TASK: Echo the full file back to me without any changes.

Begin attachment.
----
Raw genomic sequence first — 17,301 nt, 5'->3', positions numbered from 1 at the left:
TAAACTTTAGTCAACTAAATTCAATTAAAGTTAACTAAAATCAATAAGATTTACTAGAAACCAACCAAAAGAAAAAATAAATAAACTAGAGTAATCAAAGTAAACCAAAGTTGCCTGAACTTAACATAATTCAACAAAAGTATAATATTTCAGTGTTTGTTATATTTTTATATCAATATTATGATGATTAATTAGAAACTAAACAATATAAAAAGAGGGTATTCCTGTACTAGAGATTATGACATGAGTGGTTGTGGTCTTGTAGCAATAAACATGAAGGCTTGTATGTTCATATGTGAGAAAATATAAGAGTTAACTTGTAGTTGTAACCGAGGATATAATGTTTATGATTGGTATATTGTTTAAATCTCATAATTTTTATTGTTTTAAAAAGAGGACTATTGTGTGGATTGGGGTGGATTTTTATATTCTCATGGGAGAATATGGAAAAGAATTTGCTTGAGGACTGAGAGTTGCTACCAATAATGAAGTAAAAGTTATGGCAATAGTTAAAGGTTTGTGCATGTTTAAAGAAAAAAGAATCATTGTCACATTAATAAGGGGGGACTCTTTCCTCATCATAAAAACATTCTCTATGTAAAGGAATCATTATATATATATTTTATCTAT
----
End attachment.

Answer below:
Raw genomic sequence first — 17,301 nt, 5'->3', positions numbered from 1 at the left:
TAAACTTTAGTCAACTAAATTCAATTAAAGTTAACTAAAATCAATAAGATTTACTAGAAACCAACCAAAAGAAAAAATAAATAAACTAGAGTAATCAAAGTAAACCAAAGTTGCCTGAACTTAACATAATTCAACAAAAGTATAATATTTCAGTGTTTGTTATATTTTTATATCAATATTATGATGATTAATTAGAAACTAAACAATATAAAAAGAGGGTATTCCTGTACTAGAGATTATGACATGAGTGGTTGTGGTCTTGTAGCAATAAACATGAAGGCTTGTATGTTCATATGTGAGAAAATATAAGAGTTAACTTGTAGTTGTAACCGAGGATATAATGTTTATGATTGGTATATTGTTTAAATCTCATAATTTTTATTGTTTTAAAAAGAGGACTATTGTGTGGATTGGGGTGGATTTTTATATTCTCATGGGAGAATATGGAAAAGAATTTGCTTGAGGACTGAGAGTTGCTACCAATAATGAAGTAAAAGTTATGGCAATAGTTAAAGGTTTGTGCATGTTTAAAGAAAAAAGAATCATTGTCACATTAATAAGGGGGGACTCTTTCCTCATCATAAAAACATTCTCTATGTAAAGGAATCATTATATATATATTTTATCTAT